Geelong, where it all began

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I’ve been in Geelong this morning, another stop in our national user meeting series.

Geelong holds a special place in my heart as it’s where things really kicked off for Tower Systems in our early years. Newsagents in Geelong were our early adopters and this set us up for our position in the newsagency marketplace today. Some of our best users are in the Geelong region.

The other reason it’s great to get back to Geelong is because it’s where I was born and lived for eight years – including two years at Geelong East Primary – called Old East back then if my memory is right.

The drive in this morning included the mandatory stop at Eastern Beach – the best of its kind I’ve seen anywhere in the world.

Like any regional city, Geelong is close enough to a capital city and connected enough with the world to be up to date yet it retains the friendliness and personal nature of a country town. It’s wonderful driving along some of the wide streets and seeing a streetscape less impacted by the high density living we see in the city.

We put considerable effort into these user meetings – being personally in front of our customers is important to us. Gavin Williams, our Software Development Manager, and I are at each. We’ve found this provides better outcomes than having non management people running the sessions. Our commitment and presence prove our accountability.

Cut the marketing budget and increase sales

We have been reviewing our numbers the first three quarters of this year and are pleased (but not surprised) with the correlation between the decline in our marketing spend, the increase in infrastructure (support and development) spend and increase in sales. The decline in marketing and increase in infrastructure was deliberate in pursuit of the increase in sales. Not a lot of science, just a belief in pursuing the best products back by the best possible service.

Up close customer service

We are in the middle of a national round of user meetings where we get close to our clients in more than twenty locations around the country. We’re trying something different this time by preceding the tradition al user meeting – where we provide some training, take questions about the software and discuss enhancements suggestions – with a business discussion.

The business roundtable as we’re calling is the part of the meeting I run. There is no agenda. Issues raised by our clients about their businesses are put on the table and we talk through how these might be navigated with the software. What is interesting from the two so far – Tuesday in Sydney and yesterday in Brisbane – is how differently people interact with the software.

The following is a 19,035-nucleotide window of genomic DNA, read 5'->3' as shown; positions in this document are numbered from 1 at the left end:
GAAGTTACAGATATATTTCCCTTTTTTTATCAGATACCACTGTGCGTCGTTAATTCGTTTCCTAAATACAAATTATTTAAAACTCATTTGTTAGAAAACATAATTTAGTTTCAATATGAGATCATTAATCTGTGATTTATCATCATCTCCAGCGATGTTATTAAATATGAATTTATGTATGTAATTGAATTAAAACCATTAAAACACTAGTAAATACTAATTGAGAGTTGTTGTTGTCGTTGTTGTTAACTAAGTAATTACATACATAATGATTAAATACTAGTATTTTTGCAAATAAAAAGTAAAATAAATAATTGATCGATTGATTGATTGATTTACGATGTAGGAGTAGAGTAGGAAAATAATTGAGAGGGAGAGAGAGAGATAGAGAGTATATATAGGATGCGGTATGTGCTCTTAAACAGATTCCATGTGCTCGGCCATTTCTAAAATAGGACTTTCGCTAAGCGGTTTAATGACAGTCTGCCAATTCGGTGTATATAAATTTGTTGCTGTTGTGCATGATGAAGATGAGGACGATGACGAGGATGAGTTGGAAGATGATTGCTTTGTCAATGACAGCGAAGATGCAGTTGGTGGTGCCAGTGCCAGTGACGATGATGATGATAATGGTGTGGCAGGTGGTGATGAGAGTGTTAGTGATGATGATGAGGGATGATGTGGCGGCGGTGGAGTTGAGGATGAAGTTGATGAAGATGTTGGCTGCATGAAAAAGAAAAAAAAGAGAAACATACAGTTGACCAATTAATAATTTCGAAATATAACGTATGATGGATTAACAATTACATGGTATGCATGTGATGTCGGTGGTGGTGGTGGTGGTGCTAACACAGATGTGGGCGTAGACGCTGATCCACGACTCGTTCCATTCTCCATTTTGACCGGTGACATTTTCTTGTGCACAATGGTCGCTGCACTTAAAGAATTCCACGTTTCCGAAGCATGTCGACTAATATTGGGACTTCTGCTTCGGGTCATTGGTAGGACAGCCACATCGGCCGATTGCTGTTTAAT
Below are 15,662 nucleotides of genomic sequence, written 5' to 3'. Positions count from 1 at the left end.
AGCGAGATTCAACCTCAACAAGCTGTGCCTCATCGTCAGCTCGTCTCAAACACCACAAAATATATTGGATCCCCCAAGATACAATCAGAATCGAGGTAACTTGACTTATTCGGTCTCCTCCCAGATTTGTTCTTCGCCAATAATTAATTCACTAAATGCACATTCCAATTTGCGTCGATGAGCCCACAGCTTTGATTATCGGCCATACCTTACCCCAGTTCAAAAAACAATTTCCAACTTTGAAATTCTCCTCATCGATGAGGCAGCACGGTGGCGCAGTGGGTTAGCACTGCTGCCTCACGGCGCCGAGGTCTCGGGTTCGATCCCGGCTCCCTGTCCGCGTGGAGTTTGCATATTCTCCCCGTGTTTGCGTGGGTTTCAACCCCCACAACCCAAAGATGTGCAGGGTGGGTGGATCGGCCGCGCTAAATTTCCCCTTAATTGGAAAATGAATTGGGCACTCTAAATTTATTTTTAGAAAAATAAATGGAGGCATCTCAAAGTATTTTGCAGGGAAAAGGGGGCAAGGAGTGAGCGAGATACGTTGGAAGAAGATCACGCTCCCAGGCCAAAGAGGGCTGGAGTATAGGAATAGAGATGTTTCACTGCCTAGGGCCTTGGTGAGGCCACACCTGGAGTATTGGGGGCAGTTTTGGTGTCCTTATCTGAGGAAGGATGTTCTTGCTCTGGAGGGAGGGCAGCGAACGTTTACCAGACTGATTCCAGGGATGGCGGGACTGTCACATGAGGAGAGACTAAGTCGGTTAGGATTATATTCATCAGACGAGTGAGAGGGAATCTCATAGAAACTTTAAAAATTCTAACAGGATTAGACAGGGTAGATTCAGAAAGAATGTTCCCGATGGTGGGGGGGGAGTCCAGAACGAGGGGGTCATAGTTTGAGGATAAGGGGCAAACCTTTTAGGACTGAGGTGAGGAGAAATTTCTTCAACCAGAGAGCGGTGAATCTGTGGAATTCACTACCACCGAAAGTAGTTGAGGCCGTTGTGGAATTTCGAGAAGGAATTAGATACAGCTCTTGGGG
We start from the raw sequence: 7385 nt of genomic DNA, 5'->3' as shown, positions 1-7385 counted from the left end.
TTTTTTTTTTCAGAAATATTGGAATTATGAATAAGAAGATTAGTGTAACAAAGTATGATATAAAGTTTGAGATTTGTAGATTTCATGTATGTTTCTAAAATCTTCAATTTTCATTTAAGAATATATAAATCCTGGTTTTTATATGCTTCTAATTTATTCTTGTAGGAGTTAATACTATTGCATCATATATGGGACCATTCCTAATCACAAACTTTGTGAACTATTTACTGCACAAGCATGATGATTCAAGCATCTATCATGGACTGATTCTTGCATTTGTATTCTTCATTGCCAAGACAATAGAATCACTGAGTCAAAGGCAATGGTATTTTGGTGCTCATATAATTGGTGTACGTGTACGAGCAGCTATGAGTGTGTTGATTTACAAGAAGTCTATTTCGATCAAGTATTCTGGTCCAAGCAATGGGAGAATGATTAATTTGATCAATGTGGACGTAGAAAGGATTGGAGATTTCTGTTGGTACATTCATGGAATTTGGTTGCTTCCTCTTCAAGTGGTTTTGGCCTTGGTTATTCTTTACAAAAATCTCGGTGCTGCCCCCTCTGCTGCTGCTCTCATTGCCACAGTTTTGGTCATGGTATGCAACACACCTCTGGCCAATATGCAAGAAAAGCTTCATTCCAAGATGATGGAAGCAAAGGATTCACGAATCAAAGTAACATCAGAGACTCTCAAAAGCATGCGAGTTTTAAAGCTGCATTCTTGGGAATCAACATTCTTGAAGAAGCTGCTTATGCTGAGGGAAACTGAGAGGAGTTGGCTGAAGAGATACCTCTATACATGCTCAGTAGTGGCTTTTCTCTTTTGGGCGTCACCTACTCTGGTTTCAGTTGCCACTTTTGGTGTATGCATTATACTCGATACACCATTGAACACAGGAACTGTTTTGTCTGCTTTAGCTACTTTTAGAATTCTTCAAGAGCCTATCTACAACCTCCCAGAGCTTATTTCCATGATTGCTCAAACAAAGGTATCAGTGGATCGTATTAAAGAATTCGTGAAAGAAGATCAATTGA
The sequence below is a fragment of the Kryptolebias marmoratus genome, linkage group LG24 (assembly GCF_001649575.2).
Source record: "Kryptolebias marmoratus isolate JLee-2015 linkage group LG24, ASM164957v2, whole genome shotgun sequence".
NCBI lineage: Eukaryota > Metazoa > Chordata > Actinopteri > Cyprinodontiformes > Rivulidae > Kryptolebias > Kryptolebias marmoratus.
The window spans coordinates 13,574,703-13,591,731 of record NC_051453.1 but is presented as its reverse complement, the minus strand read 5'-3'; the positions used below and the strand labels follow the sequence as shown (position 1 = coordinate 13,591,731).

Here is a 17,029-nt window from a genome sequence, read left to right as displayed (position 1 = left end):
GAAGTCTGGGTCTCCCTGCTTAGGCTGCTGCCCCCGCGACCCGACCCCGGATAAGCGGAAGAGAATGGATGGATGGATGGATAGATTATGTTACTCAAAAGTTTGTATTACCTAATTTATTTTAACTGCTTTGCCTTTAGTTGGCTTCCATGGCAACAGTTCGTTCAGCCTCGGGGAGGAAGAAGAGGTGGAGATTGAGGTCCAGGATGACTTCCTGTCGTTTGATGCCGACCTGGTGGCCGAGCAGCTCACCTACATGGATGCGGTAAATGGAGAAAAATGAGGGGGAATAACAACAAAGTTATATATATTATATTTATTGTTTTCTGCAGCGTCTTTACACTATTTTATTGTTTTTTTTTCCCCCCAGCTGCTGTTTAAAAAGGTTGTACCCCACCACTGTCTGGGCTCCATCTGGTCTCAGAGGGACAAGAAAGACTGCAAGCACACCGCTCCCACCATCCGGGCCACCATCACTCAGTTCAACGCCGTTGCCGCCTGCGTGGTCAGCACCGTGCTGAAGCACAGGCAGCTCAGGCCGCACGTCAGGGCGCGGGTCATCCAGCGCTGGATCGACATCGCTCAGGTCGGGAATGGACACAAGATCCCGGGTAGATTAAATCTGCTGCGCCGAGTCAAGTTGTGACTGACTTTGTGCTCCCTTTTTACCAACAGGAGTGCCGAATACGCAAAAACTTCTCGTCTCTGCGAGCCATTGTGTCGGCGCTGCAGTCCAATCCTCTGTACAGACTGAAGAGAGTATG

Some see a computer system as something which ought to be able to assist with any business question or challenge and they drive it accordingly. Others see a computer system as something to fear and engage with as little as possible. I prefer clients who actively interact with the software and push its boundaries.

While more interactive users present more challenges for a software company, they are the people who will help you create better software. Better software makes for a better software company. And that’s what the roundtables are about – helping demonstrate practically to our clients how the software can help in any business situation.

Business ethics and customer service

I have been given something which is dynamite against a competitor. I won’t name them or even the marketplace in which they operate – Tower Systems competes with 38 software companies across five marketplaces.

I am glad I have the document but not for the reasons you may think. I don’t plan to use it publicly or internally to arm my sales team.

This document serves to remind me of the importance of a key message in our marketing: we will never forget how important your business is to ours. The company in question forgot this. Not once or twice, but consistently with many customers over a sustained period of time. And now they suffer as a result.

At Tower we make customer service mistakes from time to time. It’s how we respond once we realise that which defines us. This document demonstrates to me the importance of strong internal systems built around, from the top down, pursuing excellent customer service.

The 3am support call

We protect our software from illegal copying by registering each copy. If someone installs the software in a new machine or if they change the registered user details the system warns that it will not be usable. The call at 4am was frustrating because one of our clients had ignored the two warnings and proceeded to change what they were advised not to change without getting a new serialization code first. Their action got a couple of people out of bed and a young family woken – all because they did not follow the simple advice on the screen.

Such are the frustrations of some middle of the night support calls.

Some may say why allow people to change something which could disable their system. Our view is that you can only go so far in protecting people against themselves. When we say they need a new access code we assume they follow that advice and get it prior to proceeding.

I really feel for the members of our team who take these 4am phone calls, especially when the reason for the call could be avoided by the user of the computer reading the message on the screen and following the advice. Some users have the view that they are awake at that time of the day so why not everyone else.

We’ll continue to take these middle of the night calls but we will be tougher about holding people accountable for not following basic advice which could have avoided the call.

HP and customer service

Recently, we purchased two printers – HP P2015 and HP 2605 dtn – for a client. Both printers fail at their task. Barcodes wipe off the label and even plain paper. The stock we are using is the same as we have used for years on other HP printers. The client relies on these barcodes. Clearly the printer is not working as it should.

Our technical team is frustrated. They have tried to take the issue up with HP but find their Indian call centre staff unhelpful and, in many cases, difficult to understand. We are told that the printers work to specification. I know from my first hand experience with these two printers that this is not the case.